Phil’s Diner is open for business and serves up delights. Actually Phil is still struggling a bit with how to attract more customers. Hence Circle Theatre’s founding dad Doug Marr serves up a re-visit to a 1983 Diner Theatre episode from Benson days called “Phil Contemplates Putting a Jukebox in the Diner.” This time the action swirls at Harold’s Koffee House in Florence.

Real pie and real coffee greet you as the diner staff gets its act together. You’re welcomed, served and entertained witnessing Phil’s amusing, continuing troubles. Daryl the dishwasher barely understands what he’s supposed to do, like what should be the ratio of soap to water. Young Martin seems almost equally confused, anxious about his wife’s imminent delivery of their first baby. These guys need help. Phil could stand having someone working there who is less helpless. But Phil is a pushover, keeping them on as well as giving free soup and coffee to singing street person Stan, aka Stella. Waitress Grace is beginning to feel that she’s in the wrong place at the wrong time.

These jolly travails unfold as visiting businessman Rudy drops by for coffee and conversation and out of towner Buddy pops in from a convention hoping for a good time…Grace will do.

The lively fun proliferates all over the joint, counters, booths, stools. Director M. Michelle Phillips keeps it moving, with her performers paced and interpreted to a fare thee well. Rob Baker’s Daryl stays goofily funny. The earnest conversations between Mike Markey as Phil and Steve Gibbs as Rudy come across as real and natural as the crisp crust of in-house-made pie. And Ryle Smith’s raucous Buddy pulses with so much energy and sass that customers might want to follow him, like a Pied Piper, off to his next destination for more fun.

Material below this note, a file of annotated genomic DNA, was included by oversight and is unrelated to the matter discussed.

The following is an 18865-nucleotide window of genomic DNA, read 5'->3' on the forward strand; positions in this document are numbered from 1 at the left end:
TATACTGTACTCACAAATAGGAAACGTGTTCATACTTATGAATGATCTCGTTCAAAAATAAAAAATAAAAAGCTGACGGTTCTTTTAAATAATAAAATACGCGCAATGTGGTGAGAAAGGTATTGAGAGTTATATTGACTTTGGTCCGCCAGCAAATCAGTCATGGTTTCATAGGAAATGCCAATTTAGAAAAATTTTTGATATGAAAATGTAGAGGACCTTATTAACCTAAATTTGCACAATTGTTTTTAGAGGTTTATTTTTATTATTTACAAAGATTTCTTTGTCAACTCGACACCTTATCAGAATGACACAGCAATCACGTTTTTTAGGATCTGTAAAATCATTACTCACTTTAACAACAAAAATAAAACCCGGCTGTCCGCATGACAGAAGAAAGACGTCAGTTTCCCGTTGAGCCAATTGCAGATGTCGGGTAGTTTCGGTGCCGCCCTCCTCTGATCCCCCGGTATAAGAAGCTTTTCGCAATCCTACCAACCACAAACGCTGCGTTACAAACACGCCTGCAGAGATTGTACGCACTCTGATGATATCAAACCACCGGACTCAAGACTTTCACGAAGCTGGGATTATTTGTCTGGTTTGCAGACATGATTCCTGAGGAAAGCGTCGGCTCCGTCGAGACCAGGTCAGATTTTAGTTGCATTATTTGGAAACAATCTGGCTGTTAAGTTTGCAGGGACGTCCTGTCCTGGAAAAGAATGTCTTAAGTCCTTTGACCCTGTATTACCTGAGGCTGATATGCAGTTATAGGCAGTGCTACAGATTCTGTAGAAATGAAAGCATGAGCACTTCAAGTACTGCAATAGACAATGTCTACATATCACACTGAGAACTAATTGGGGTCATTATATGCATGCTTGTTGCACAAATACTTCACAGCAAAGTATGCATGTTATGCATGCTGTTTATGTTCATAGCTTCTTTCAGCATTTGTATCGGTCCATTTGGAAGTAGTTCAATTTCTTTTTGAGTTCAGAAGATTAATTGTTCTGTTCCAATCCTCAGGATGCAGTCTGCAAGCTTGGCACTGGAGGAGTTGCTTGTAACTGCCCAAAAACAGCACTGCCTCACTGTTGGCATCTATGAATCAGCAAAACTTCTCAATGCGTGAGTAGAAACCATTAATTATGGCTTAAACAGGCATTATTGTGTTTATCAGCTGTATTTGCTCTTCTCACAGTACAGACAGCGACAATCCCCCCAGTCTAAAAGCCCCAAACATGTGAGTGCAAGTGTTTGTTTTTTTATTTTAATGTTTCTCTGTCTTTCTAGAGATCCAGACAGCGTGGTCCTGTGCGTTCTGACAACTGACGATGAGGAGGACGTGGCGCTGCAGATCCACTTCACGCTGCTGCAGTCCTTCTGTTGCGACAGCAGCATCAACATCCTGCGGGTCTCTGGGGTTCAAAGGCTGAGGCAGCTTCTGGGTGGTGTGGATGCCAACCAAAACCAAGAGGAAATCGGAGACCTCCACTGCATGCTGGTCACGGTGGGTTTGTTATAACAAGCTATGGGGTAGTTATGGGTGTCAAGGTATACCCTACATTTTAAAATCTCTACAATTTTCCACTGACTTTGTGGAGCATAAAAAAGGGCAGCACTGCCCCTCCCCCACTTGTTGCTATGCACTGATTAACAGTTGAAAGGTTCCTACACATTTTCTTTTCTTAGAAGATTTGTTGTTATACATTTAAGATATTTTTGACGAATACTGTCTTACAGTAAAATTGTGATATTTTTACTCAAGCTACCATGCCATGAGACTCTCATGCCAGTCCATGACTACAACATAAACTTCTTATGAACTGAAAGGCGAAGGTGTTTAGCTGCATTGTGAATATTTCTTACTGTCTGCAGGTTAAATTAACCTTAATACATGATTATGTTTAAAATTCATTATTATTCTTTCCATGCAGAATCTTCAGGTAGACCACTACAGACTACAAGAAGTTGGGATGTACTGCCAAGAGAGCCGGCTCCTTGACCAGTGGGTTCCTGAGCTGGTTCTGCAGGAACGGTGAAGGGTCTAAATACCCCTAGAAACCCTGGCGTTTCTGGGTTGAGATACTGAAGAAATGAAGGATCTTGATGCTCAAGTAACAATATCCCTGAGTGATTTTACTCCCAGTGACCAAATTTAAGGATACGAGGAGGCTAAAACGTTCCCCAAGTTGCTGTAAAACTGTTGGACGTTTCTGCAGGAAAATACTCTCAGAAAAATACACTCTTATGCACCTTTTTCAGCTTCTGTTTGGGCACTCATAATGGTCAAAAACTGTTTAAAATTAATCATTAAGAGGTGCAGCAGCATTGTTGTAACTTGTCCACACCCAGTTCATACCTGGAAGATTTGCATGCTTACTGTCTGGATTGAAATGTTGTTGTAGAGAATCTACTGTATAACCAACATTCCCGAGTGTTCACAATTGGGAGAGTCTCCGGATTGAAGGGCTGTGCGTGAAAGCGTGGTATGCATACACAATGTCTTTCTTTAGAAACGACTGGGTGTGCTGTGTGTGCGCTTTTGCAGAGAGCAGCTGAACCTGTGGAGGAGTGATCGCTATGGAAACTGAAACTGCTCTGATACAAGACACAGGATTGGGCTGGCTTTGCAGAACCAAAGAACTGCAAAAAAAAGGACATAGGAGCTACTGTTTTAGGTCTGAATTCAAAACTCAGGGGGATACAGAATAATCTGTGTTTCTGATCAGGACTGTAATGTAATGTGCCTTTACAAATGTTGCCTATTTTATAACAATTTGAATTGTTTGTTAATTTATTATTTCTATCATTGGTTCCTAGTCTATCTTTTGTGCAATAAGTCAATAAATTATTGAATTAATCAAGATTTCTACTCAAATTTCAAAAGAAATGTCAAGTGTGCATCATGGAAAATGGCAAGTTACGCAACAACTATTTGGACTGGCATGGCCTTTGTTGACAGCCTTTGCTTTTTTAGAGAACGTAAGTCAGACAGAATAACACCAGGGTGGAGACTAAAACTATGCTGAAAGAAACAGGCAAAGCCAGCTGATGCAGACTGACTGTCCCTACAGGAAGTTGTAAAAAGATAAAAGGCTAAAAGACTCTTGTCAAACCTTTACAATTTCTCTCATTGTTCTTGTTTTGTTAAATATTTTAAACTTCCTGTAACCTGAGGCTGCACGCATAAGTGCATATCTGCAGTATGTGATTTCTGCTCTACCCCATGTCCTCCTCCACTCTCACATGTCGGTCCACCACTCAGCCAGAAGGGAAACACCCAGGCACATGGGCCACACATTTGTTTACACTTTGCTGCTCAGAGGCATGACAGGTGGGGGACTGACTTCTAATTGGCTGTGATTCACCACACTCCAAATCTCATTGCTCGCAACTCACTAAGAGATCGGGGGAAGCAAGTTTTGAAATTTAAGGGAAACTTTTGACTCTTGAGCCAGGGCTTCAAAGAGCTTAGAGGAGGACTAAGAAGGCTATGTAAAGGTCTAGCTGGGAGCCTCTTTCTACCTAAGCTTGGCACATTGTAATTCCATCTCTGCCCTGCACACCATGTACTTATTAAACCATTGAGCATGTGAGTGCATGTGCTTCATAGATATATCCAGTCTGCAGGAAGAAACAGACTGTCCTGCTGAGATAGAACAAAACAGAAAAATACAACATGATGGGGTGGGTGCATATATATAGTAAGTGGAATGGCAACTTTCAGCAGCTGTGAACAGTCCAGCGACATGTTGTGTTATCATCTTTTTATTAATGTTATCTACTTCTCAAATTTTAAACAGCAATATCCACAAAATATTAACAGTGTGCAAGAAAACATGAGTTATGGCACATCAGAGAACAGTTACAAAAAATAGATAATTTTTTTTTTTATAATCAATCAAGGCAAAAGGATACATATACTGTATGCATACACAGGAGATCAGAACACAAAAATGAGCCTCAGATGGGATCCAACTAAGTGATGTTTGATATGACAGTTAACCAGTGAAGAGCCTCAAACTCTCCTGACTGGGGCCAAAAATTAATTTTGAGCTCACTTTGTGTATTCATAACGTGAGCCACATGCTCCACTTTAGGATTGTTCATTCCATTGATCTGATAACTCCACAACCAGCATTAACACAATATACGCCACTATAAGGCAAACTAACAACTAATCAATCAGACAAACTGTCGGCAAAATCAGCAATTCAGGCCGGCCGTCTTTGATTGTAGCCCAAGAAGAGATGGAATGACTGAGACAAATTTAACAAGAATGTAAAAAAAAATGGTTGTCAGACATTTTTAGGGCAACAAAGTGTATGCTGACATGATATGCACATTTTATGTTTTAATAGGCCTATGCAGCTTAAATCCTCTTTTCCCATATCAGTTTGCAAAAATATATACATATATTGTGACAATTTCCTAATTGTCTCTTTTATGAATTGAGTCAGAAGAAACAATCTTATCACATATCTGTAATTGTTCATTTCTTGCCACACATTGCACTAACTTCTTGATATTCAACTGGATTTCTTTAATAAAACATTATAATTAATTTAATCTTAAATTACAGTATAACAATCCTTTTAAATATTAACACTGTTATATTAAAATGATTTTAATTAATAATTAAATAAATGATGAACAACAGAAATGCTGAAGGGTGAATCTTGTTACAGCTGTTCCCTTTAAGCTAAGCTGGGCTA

Much of the eight-member, well-knit ensemble has a mutual history going back to Doug Marr’s days as an emerging local playwright, director, producer, performer. Call this revival a labor of love, also aiming to keep Doug himself flourishing. The Reader’s Leo Adam Biga points out that the show’s proceeds are to help offset Doug’s major medical expenses following a series of recent serious surgeries. There’s more:

Consequently, table and counter top donations are encouraged following the 60 or so minutes of the performance. FYI: The Koffee House can’t seat a lot of people. Reservations are advised.

Have a slice of life with a serving of fun. Sweet stuff.

Phil Contemplates Putting a Juke Box in the Diner runs through June 17, Harold’s Koffee House, 8327 North 30th St. Florence. Fri. Sat. 7:30 p.m. Tickets: $25

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